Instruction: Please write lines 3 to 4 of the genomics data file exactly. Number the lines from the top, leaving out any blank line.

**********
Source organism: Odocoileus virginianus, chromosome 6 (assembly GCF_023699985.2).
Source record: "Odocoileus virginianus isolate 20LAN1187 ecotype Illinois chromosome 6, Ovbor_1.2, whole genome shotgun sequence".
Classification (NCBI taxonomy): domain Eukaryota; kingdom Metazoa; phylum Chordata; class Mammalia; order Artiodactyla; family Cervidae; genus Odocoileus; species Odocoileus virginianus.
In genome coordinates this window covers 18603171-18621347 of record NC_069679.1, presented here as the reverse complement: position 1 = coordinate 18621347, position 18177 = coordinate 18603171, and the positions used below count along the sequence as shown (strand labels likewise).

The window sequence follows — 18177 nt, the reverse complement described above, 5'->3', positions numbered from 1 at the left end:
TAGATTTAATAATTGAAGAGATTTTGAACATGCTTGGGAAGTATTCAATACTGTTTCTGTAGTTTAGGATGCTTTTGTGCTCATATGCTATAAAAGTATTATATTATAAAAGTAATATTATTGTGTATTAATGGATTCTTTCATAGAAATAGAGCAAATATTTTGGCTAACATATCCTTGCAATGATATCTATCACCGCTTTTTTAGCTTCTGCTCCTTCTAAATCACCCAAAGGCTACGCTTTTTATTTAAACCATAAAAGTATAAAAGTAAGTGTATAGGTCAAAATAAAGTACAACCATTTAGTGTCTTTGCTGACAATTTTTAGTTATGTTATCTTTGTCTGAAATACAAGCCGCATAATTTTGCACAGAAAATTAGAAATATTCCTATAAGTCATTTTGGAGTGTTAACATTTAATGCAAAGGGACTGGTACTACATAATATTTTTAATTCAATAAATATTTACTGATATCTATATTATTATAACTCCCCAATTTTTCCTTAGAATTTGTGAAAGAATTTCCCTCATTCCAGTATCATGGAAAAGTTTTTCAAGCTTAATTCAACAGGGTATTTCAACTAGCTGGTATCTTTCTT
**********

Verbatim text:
Classification (NCBI taxonomy): domain Eukaryota; kingdom Metazoa; phylum Chordata; class Mammalia; order Artiodactyla; family Cervidae; genus Odocoileus; species Odocoileus virginianus.
In genome coordinates this window covers 18603171-18621347 of record NC_069679.1, presented here as the reverse complement: position 1 = coordinate 18621347, position 18177 = coordinate 18603171, and the positions used below count along the sequence as shown (strand labels likewise).